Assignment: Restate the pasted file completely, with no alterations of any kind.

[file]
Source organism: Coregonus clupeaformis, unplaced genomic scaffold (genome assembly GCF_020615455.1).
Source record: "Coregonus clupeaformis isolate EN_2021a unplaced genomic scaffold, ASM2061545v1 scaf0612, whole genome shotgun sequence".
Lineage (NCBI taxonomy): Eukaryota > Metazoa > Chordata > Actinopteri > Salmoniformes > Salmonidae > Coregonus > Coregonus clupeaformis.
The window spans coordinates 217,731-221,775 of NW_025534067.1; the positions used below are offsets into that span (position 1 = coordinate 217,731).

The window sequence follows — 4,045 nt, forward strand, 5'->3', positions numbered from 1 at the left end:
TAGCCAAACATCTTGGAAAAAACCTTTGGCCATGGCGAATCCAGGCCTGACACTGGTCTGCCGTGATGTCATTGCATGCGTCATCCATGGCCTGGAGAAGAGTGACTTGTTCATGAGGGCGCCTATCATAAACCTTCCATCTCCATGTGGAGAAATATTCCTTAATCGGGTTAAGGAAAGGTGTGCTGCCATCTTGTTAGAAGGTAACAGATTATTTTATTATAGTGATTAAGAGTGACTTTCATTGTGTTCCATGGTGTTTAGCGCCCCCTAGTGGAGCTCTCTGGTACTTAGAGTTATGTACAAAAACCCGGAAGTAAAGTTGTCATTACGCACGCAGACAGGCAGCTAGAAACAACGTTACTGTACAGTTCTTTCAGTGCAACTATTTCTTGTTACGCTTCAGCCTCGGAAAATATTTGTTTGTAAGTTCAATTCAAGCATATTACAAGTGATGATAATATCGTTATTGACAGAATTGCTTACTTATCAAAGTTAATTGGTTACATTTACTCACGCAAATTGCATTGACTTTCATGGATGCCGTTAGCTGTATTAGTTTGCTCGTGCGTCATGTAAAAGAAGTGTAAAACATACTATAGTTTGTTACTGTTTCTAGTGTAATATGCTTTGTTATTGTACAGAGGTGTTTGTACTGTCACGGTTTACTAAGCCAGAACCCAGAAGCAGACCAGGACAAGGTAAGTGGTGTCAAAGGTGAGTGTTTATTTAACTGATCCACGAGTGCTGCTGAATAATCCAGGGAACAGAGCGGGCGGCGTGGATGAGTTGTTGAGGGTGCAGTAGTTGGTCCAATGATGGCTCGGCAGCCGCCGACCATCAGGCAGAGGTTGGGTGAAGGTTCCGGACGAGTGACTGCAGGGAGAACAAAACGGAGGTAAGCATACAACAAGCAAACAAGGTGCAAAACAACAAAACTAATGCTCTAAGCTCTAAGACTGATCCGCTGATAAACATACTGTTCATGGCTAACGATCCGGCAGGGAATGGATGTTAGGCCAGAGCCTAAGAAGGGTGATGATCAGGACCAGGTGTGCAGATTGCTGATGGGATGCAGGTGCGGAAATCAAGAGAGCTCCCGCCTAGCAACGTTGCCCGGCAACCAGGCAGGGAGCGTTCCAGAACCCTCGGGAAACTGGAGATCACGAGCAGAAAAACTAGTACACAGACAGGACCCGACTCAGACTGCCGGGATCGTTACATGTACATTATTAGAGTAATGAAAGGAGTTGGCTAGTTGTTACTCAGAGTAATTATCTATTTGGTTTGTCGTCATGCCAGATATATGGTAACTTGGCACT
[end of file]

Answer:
Source organism: Coregonus clupeaformis, unplaced genomic scaffold (genome assembly GCF_020615455.1).
Source record: "Coregonus clupeaformis isolate EN_2021a unplaced genomic scaffold, ASM2061545v1 scaf0612, whole genome shotgun sequence".
Lineage (NCBI taxonomy): Eukaryota > Metazoa > Chordata > Actinopteri > Salmoniformes > Salmonidae > Coregonus > Coregonus clupeaformis.
The window spans coordinates 217,731-221,775 of NW_025534067.1; the positions used below are offsets into that span (position 1 = coordinate 217,731).

The window sequence follows — 4,045 nt, forward strand, 5'->3', positions numbered from 1 at the left end:
TAGCCAAACATCTTGGAAAAAACCTTTGGCCATGGCGAATCCAGGCCTGACACTGGTCTGCCGTGATGTCATTGCATGCGTCATCCATGGCCTGGAGAAGAGTGACTTGTTCATGAGGGCGCCTATCATAAACCTTCCATCTCCATGTGGAGAAATATTCCTTAATCGGGTTAAGGAAAGGTGTGCTGCCATCTTGTTAGAAGGTAACAGATTATTTTATTATAGTGATTAAGAGTGACTTTCATTGTGTTCCATGGTGTTTAGCGCCCCCTAGTGGAGCTCTCTGGTACTTAGAGTTATGTACAAAAACCCGGAAGTAAAGTTGTCATTACGCACGCAGACAGGCAGCTAGAAACAACGTTACTGTACAGTTCTTTCAGTGCAACTATTTCTTGTTACGCTTCAGCCTCGGAAAATATTTGTTTGTAAGTTCAATTCAAGCATATTACAAGTGATGATAATATCGTTATTGACAGAATTGCTTACTTATCAAAGTTAATTGGTTACATTTACTCACGCAAATTGCATTGACTTTCATGGATGCCGTTAGCTGTATTAGTTTGCTCGTGCGTCATGTAAAAGAAGTGTAAAACATACTATAGTTTGTTACTGTTTCTAGTGTAATATGCTTTGTTATTGTACAGAGGTGTTTGTACTGTCACGGTTTACTAAGCCAGAACCCAGAAGCAGACCAGGACAAGGTAAGTGGTGTCAAAGGTGAGTGTTTATTTAACTGATCCACGAGTGCTGCTGAATAATCCAGGGAACAGAGCGGGCGGCGTGGATGAGTTGTTGAGGGTGCAGTAGTTGGTCCAATGATGGCTCGGCAGCCGCCGACCATCAGGCAGAGGTTGGGTGAAGGTTCCGGACGAGTGACTGCAGGGAGAACAAAACGGAGGTAAGCATACAACAAGCAAACAAGGTGCAAAACAACAAAACTAATGCTCTAAGCTCTAAGACTGATCCGCTGATAAACATACTGTTCATGGCTAACGATCCGGCAGGGAATGGATGTTAGGCCAGAGCCTAAGAAGGGTGATGATCAGGACCAGGTGTGCAGATTGCTGATGGGATGCAGGTGCGGAAATCAAGAGAGCTCCCGCCTAGCAACGTTGCCCGGCAACCAGGCAGGGAGCGTTCCAGAACCCTCGGGAAACTGGAGATCACGAGCAGAAAAACTAGTACACAGACAGGACCCGACTCAGACTGCCGGGATCGTTACATGTACATTATTAGAGTAATGAAAGGAGTTGGCTAGTTGTTACTCAGAGTAATTATCTATTTGGTTTGTCGTCATGCCAGATATATGGTAACTTGGCACT